alexa Histomorphological Spectrum Of Lesions Of The Central Nervous System Including The Brain, Spinal Cord And Vertebrae
ISSN: 2157-7099

Journal of Cytology & Histology
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3rd International Conference on Cytopathology & Histopathology
June 21-22, 2017 Philadelphia, USA

Pratibha Bista
Bir Hospital, Nepal
Posters & Accepted Abstracts: J Cytol Histol
DOI: 10.4172/2157-7099-C1-012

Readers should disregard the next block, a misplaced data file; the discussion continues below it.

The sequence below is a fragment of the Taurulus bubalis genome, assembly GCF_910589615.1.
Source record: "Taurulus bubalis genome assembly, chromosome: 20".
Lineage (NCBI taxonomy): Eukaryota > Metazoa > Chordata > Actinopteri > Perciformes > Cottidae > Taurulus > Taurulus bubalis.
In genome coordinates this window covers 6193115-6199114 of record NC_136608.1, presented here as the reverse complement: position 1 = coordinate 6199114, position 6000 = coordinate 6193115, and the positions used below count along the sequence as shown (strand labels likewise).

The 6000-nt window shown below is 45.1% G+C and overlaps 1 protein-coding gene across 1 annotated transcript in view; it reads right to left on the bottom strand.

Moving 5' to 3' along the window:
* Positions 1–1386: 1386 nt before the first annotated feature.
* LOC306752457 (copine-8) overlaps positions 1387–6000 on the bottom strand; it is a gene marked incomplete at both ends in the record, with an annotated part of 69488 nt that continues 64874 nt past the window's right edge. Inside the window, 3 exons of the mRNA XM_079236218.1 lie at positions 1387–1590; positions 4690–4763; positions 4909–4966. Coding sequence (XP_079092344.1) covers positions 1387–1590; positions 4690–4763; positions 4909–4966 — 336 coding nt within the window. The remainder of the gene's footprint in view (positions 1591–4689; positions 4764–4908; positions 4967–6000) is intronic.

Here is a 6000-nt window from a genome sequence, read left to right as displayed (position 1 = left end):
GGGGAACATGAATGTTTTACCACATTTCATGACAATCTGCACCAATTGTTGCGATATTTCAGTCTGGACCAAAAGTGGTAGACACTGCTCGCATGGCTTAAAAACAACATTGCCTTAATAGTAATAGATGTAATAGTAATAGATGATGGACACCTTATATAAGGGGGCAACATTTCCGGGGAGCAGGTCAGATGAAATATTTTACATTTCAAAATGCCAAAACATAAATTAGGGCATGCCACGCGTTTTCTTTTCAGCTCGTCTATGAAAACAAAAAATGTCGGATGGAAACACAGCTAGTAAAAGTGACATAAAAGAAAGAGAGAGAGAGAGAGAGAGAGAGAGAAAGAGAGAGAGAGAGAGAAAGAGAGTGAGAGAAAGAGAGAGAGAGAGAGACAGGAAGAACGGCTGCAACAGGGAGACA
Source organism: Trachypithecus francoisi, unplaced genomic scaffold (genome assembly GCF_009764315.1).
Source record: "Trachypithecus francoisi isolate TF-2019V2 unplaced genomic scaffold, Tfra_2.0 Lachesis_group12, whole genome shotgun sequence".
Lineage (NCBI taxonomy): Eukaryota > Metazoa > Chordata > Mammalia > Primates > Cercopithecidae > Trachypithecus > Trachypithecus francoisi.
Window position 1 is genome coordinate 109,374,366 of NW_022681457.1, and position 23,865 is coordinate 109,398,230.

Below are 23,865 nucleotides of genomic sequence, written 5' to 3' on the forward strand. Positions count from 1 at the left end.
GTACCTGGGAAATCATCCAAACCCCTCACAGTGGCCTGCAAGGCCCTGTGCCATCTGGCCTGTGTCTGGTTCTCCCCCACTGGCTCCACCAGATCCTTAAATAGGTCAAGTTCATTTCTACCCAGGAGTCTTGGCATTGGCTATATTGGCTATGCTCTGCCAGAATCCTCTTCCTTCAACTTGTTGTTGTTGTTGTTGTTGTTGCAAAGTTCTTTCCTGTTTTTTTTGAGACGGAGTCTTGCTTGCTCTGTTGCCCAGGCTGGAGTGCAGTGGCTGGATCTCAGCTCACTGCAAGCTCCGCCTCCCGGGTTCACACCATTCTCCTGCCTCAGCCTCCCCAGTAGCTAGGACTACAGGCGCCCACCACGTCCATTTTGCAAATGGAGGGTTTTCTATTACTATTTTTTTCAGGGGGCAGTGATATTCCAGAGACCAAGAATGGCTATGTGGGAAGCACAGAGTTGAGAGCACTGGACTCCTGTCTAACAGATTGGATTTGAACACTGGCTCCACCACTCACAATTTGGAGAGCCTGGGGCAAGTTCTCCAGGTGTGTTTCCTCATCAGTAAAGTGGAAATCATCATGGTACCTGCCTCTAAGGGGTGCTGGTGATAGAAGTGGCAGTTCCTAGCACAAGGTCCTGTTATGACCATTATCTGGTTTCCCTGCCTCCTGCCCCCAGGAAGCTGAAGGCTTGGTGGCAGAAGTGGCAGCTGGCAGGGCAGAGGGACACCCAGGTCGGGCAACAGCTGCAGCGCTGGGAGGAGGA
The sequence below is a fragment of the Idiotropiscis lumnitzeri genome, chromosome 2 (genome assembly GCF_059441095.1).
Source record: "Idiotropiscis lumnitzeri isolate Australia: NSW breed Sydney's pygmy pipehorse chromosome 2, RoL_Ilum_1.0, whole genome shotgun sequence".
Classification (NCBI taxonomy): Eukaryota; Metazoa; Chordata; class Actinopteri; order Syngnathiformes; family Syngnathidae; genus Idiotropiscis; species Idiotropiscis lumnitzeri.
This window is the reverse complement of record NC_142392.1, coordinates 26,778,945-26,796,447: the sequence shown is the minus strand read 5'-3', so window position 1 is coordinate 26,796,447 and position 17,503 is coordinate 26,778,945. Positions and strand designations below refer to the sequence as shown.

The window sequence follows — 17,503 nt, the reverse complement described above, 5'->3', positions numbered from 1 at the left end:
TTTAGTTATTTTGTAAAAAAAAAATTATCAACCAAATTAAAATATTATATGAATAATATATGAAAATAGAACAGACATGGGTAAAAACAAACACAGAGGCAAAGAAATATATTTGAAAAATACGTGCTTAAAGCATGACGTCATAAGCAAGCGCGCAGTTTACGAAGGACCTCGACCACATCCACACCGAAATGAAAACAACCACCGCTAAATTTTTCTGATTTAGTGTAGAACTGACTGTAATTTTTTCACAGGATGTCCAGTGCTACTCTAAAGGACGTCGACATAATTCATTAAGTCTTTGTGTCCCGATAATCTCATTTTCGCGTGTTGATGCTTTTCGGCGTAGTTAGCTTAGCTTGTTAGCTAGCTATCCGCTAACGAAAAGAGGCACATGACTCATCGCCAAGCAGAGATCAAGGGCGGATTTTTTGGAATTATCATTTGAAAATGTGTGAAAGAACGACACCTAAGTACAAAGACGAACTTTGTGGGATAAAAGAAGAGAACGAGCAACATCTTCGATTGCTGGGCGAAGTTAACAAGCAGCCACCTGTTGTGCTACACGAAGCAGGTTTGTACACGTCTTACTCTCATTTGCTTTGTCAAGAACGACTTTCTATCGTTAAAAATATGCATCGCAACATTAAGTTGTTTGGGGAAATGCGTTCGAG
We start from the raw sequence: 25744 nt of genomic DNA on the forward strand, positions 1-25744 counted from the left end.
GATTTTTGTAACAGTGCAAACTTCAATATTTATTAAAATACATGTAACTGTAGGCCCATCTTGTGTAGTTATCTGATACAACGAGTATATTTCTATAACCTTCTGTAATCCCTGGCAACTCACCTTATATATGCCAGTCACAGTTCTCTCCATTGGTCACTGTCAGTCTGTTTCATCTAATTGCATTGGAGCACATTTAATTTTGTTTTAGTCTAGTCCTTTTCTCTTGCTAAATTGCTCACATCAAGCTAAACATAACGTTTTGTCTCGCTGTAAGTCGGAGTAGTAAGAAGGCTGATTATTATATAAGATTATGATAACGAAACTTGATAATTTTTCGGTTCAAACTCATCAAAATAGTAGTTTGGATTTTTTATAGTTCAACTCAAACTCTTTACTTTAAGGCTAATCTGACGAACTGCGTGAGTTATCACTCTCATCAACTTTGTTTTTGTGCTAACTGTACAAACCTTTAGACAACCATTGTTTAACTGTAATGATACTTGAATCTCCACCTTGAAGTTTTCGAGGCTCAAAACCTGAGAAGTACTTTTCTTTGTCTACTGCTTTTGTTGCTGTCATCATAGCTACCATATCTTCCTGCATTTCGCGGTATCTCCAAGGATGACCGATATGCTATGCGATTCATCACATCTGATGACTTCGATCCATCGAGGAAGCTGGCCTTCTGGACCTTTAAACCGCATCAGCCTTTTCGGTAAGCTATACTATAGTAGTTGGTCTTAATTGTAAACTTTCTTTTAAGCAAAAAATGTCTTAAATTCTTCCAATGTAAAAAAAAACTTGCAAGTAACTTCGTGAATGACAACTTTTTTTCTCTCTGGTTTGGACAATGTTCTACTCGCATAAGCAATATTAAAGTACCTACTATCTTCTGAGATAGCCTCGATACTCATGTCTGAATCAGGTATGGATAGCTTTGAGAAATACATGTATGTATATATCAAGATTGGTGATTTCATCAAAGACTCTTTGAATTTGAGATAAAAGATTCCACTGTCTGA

Lesions of the central nervous system including the brain, spinal cord and vertebrae cause profound morbidity and mortality as they occur within the tight confines of the rigid cranium and vertebral column. They constitute both primary tumors and secondary tumors spread from tumors outside the central nervous system and also many infective and parasitic infections that may simulate space occupying lesions. This retrospective study analyzed the neurosurgical specimens that were sent to us by the only National Neurosurgical Referral Centre located in Bir Hospital in five years starting from January 2007 to December 2012. This study will give a broad prospective of the lesions and tumors of the central nervous system in our country during the study period. A retrospective evaluation of slides of 357 representative biopsy samples of five years duration was conducted and it constituted 2.23% of the total specimens received for histopathology. Out of these, 338 were lesions, 12 cases were of normal glial tissue and 7 cases were inadequate. In spite of suspicion of neoplasm in the brain it is not always possible to get the tumor tissue due to deep site of the lesion and poor general condition of the patient which allows only burr holing and minimal low yield of tumor mass. A slight male predominance was observed with the male to female ratio of 1.31:1. Neoplastic lesions comprised the majority of cases (82.0%) followed by non-neoplastic lesions (13.60%) and inflammatory lesions (4.43%). WHO grade-I neoplasm comprised 127 cases (45.84%) followed by grade-IV neoplasms 67 cases (24.18%), 48 cases (17.32%) of grade-II, 13 cases (4.69%) of grade-III neoplasms and 24 cases (8.66%) of all the neoplastic lesions comprised of neoplasms which were not categorized in any of the grades in the WHO classification. Out of the neoplasias, low-grade neoplasia and high-grade neoplasia comprised 42.58% and 20.60%, respectively. Low-grade neoplasms occurred in the 2nd to 4th decades of life and high-grade neoplasms occurred in the 4th to 6th decades of life. The lesions of the central nervous system including the brain, spine and vertebrae showed that neoplastic lesions comprised the majority of cases followed by non-neoplastic lesions and inflammatory lesions.

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